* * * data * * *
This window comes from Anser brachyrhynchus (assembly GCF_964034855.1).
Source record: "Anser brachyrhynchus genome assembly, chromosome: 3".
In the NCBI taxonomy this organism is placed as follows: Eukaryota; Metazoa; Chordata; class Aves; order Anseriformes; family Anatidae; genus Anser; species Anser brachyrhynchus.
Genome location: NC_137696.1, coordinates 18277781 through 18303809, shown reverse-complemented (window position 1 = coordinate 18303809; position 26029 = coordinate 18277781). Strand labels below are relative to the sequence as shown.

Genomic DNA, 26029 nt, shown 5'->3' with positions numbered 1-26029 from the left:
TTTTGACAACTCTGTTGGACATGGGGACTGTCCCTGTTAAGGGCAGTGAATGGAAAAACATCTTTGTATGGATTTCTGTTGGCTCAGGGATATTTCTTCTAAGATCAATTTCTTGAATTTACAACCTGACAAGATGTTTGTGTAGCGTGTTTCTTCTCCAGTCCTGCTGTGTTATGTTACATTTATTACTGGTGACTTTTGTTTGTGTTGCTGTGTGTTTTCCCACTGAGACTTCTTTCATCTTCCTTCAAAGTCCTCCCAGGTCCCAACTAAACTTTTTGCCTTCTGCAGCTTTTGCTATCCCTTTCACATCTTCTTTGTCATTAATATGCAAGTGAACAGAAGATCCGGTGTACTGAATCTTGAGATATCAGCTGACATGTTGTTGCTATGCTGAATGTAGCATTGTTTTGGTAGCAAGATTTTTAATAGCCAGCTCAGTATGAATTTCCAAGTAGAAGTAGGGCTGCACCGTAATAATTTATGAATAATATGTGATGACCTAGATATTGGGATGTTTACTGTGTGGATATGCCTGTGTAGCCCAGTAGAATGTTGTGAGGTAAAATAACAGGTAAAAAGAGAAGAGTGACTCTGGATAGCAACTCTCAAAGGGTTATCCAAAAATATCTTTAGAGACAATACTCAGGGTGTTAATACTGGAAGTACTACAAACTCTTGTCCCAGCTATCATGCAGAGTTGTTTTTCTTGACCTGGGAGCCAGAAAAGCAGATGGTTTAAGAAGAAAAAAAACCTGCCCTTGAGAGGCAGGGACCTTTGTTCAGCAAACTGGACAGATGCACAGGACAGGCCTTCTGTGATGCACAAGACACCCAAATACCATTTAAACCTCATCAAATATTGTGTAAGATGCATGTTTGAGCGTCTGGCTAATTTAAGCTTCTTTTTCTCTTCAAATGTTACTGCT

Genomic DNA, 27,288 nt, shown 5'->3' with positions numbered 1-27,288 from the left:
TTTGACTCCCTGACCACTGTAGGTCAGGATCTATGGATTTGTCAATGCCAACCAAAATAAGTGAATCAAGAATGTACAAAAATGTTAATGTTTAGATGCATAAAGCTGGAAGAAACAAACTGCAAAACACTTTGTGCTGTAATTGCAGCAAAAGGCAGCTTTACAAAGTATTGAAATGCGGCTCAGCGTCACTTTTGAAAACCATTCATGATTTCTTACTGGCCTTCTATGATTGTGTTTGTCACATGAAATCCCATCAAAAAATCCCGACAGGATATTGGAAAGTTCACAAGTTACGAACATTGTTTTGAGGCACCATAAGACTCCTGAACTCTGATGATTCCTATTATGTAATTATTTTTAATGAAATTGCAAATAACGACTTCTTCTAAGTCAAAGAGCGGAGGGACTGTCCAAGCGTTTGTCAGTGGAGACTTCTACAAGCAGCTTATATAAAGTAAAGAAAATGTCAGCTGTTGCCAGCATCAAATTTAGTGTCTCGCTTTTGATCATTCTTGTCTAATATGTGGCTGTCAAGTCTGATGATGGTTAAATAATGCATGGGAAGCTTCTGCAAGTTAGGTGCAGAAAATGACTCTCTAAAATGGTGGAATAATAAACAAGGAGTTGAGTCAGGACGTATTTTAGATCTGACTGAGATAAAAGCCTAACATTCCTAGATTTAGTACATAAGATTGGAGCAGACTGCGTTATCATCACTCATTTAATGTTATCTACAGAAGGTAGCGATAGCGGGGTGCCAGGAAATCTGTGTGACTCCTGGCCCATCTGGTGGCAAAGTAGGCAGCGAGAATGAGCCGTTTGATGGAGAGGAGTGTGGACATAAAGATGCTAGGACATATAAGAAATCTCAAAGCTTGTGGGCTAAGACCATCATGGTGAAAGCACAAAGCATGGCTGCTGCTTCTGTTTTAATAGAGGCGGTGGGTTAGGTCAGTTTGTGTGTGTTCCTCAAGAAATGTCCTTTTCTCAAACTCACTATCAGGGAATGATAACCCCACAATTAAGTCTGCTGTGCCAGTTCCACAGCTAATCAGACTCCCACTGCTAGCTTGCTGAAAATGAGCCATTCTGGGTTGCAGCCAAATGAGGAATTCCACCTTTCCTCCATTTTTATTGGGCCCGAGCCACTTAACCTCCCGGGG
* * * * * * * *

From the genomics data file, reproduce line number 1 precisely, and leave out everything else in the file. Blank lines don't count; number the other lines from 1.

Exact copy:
This window comes from Anser brachyrhynchus (assembly GCF_964034855.1).